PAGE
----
In his final debate with Obama, Romney played it safe. Was that what voters wanted?

There were times during this last debate when I almost thought I could hear the words of Mitt Romney’s advisers playing in his head:

“Look, big guy, you’re on track to win this thing. What they want to see tonight is a calm, confident leader, unthreatening, informed, unruffled. So don’t get up in Obama’s grill. Bring the conversation back to the economy when you can, and be the reasonable, credible Commander-in-Chief the voters want.”

That was clearly the strategy Romney executed Monday night. He was at pains to agree with President Barack Obama on matters ranging from the deployment of drones to standing with Israel in the face of an attack. He drew attention to Obama’s sharp criticisms by saying “attacking me is not an agenda”—a line he repeated later. He stepped back from a frontal assault on the administration’s confusion over Libya, speaking more broadly about the Middle East, observing, “We can’t kill our way out of this mess,” and later talking about the need to promote “gender equality.” (I wondered at this point whether the campaign had focused Romney’s attention on the baseball and football games competing for the audience, raising the likelihood that a greater percentage of the audience might be female).

Indeed, there were moments when Romney seemed to be channeling the presence of another ex-governor whose need as a presidential candidate was to reassure.

But unlike Ronald Reagan, Mitt Romney did not need to prove that he is something other than a threat to the peace.

Rather, his challenge was to stand—or sit—face to face with the incumbent president and demonstrate that he could credibly argue matters of state, in the face of a debate foe determined to thrust and spar at every opportunity. Without question, Obama came into this last debate knowing that his presidency is hanging by a thread, in large measure due to his remarkably weak performance in the first debate. There was no opportunity he let pass. At one point, he pivoted from the killing of Bin Laden to a conversation he had with a girl whose father had died on Sept. 11, 2001. (I could not help but wonder what the people who charged George W. Bush with politicizing Sept. 11 might have to say about that).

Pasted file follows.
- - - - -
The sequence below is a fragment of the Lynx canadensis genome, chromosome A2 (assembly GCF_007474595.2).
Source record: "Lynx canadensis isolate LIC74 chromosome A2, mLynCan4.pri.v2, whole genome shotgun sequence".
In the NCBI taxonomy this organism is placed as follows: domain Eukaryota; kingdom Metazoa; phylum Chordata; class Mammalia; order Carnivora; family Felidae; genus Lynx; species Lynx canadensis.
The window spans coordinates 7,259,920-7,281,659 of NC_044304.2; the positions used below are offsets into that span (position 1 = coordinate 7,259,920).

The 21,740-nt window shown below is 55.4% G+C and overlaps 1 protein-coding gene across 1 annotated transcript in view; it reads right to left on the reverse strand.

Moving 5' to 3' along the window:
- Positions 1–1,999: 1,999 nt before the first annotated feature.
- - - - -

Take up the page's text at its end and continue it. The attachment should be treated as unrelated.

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What happened in this debate, then, was what often happens—in sports and in politics—when someone plays not to lose. Obama clearly dominated the debate, as the instant polls suggested. But now a different question arises. What if the premise of the Romney strategy was wrong?

Indeed, what if the premise of every pre-debate assessment—that this last debate was on a matter peripheral to voters’ central concerns—is wrong? What if a significant sector of the electorate is still weighing the respective claims of the contenders to be in command when a threat to American security arises?

If that’s the case (and we will not know for several days), it may turn out that playing it safe may have been the least safe course of all.